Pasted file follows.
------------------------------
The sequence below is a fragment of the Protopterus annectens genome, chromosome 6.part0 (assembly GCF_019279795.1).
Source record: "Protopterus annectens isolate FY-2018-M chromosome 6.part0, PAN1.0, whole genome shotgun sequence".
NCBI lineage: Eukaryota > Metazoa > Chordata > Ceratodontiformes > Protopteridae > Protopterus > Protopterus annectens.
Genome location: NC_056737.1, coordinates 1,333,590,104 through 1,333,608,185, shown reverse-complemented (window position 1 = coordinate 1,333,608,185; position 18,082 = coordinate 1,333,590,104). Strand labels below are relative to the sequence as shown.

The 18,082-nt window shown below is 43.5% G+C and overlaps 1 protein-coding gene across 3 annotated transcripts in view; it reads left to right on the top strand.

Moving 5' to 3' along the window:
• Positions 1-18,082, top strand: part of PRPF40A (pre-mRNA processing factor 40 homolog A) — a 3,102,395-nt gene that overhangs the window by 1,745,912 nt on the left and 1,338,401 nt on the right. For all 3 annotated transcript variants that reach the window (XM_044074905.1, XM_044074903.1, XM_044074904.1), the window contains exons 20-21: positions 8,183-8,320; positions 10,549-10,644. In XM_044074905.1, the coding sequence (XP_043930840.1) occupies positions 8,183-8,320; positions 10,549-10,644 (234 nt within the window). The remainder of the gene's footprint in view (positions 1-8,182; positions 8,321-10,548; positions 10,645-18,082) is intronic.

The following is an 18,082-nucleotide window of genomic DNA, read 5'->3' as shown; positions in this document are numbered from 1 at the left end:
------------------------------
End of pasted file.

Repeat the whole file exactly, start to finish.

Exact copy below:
The sequence below is a fragment of the Protopterus annectens genome, chromosome 6.part0 (assembly GCF_019279795.1).
Source record: "Protopterus annectens isolate FY-2018-M chromosome 6.part0, PAN1.0, whole genome shotgun sequence".
NCBI lineage: Eukaryota > Metazoa > Chordata > Ceratodontiformes > Protopteridae > Protopterus > Protopterus annectens.
Genome location: NC_056737.1, coordinates 1,333,590,104 through 1,333,608,185, shown reverse-complemented (window position 1 = coordinate 1,333,608,185; position 18,082 = coordinate 1,333,590,104). Strand labels below are relative to the sequence as shown.

The 18,082-nt window shown below is 43.5% G+C and overlaps 1 protein-coding gene across 3 annotated transcripts in view; it reads left to right on the top strand.

Moving 5' to 3' along the window:
• Positions 1-18,082, top strand: part of PRPF40A (pre-mRNA processing factor 40 homolog A) — a 3,102,395-nt gene that overhangs the window by 1,745,912 nt on the left and 1,338,401 nt on the right. For all 3 annotated transcript variants that reach the window (XM_044074905.1, XM_044074903.1, XM_044074904.1), the window contains exons 20-21: positions 8,183-8,320; positions 10,549-10,644. In XM_044074905.1, the coding sequence (XP_043930840.1) occupies positions 8,183-8,320; positions 10,549-10,644 (234 nt within the window). The remainder of the gene's footprint in view (positions 1-8,182; positions 8,321-10,548; positions 10,645-18,082) is intronic.

The following is an 18,082-nucleotide window of genomic DNA, read 5'->3' as shown; positions in this document are numbered from 1 at the left end: